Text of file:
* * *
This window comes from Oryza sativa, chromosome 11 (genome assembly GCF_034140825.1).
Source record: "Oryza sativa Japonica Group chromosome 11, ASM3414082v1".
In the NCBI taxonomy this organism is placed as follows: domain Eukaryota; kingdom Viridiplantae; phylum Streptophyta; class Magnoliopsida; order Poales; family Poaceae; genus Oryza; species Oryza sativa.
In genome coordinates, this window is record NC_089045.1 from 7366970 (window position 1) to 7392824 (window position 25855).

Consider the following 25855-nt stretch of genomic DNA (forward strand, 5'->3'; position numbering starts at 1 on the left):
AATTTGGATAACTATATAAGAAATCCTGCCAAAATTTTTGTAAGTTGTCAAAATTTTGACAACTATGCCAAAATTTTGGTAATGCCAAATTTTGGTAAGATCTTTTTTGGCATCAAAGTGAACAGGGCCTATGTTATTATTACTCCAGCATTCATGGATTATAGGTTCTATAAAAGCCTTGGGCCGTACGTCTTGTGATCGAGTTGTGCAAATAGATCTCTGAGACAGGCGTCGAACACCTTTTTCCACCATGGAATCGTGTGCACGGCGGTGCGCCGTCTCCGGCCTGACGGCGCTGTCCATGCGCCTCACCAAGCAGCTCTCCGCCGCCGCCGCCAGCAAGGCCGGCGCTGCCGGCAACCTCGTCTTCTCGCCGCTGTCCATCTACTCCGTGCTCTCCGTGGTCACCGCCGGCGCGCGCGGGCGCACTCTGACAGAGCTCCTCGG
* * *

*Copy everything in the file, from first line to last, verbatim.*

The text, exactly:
This window comes from Oryza sativa, chromosome 11 (genome assembly GCF_034140825.1).
Source record: "Oryza sativa Japonica Group chromosome 11, ASM3414082v1".
In the NCBI taxonomy this organism is placed as follows: domain Eukaryota; kingdom Viridiplantae; phylum Streptophyta; class Magnoliopsida; order Poales; family Poaceae; genus Oryza; species Oryza sativa.
In genome coordinates, this window is record NC_089045.1 from 7366970 (window position 1) to 7392824 (window position 25855).

Consider the following 25855-nt stretch of genomic DNA (forward strand, 5'->3'; position numbering starts at 1 on the left):
AATTTGGATAACTATATAAGAAATCCTGCCAAAATTTTTGTAAGTTGTCAAAATTTTGACAACTATGCCAAAATTTTGGTAATGCCAAATTTTGGTAAGATCTTTTTTGGCATCAAAGTGAACAGGGCCTATGTTATTATTACTCCAGCATTCATGGATTATAGGTTCTATAAAAGCCTTGGGCCGTACGTCTTGTGATCGAGTTGTGCAAATAGATCTCTGAGACAGGCGTCGAACACCTTTTTCCACCATGGAATCGTGTGCACGGCGGTGCGCCGTCTCCGGCCTGACGGCGCTGTCCATGCGCCTCACCAAGCAGCTCTCCGCCGCCGCCGCCAGCAAGGCCGGCGCTGCCGGCAACCTCGTCTTCTCGCCGCTGTCCATCTACTCCGTGCTCTCCGTGGTCACCGCCGGCGCGCGCGGGCGCACTCTGACAGAGCTCCTCGG